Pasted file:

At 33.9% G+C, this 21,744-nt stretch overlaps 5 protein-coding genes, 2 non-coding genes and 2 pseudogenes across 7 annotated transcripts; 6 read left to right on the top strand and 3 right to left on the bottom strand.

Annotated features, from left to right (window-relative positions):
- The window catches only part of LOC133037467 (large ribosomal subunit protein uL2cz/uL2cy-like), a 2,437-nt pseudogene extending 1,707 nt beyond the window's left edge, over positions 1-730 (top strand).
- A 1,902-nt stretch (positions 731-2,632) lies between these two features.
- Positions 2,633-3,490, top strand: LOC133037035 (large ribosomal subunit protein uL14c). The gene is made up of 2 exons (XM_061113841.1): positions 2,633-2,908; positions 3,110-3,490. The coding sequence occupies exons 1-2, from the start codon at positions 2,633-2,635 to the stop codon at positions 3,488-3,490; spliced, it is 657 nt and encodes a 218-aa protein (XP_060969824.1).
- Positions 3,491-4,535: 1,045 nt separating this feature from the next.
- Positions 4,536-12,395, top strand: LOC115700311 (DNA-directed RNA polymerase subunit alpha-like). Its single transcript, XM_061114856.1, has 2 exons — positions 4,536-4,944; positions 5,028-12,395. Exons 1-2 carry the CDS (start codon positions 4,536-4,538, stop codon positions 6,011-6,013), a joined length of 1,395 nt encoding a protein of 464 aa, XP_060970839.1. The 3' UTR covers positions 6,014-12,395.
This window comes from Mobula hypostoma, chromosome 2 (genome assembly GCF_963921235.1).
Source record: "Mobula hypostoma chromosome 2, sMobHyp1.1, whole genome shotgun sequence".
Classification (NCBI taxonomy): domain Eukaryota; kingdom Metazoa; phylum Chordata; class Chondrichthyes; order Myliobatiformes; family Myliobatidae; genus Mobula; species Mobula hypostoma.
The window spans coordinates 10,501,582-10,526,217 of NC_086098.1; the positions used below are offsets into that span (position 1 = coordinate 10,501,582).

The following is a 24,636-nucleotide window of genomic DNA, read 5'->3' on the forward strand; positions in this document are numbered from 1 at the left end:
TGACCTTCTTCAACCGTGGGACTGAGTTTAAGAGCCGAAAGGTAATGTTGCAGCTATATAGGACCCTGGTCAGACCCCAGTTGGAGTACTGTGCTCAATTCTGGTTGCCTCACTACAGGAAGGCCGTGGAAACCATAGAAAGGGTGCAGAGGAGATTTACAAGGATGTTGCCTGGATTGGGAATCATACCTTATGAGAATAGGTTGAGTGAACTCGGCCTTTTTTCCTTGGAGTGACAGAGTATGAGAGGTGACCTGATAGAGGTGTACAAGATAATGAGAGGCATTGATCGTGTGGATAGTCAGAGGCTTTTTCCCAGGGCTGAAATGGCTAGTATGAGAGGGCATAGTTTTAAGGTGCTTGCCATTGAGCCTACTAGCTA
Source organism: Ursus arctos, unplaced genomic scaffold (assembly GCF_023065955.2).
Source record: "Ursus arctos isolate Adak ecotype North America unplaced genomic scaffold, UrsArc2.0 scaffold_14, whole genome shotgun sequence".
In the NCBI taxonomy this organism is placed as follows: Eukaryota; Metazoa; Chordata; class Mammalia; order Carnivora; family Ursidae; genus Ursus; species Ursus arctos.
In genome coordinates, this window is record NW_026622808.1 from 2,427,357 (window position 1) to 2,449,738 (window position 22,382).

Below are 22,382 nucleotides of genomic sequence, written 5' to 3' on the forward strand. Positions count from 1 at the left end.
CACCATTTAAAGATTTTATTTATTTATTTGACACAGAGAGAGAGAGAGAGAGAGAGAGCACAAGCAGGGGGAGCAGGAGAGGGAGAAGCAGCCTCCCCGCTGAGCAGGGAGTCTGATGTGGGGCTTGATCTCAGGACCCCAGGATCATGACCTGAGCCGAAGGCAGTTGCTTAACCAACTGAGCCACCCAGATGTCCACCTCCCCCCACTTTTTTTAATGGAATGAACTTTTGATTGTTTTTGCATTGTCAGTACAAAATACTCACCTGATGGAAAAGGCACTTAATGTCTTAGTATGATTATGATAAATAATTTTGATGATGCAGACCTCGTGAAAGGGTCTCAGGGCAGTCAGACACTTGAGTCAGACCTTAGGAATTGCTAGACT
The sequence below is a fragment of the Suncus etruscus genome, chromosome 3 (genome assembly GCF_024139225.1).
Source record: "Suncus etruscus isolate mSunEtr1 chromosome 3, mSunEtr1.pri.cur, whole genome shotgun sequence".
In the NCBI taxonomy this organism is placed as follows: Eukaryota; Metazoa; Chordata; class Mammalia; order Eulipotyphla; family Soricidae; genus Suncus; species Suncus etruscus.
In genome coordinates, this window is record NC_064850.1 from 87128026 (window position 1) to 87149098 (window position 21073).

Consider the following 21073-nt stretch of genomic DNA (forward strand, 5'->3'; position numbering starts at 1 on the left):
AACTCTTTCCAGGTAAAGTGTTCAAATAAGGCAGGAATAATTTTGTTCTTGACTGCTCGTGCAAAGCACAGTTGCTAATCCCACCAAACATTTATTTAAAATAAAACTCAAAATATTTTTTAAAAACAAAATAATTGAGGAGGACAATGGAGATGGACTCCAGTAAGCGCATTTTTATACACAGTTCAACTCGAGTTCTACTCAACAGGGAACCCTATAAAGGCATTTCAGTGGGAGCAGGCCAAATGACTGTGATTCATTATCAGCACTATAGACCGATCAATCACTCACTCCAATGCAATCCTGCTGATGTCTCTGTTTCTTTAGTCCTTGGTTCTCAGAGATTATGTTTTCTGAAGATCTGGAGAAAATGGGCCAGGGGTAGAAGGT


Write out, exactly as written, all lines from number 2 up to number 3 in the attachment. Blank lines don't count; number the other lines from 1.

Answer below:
Annotated features, from left to right (window-relative positions):
- The window catches only part of LOC133037467 (large ribosomal subunit protein uL2cz/uL2cy-like), a 2,437-nt pseudogene extending 1,707 nt beyond the window's left edge, over positions 1-730 (top strand).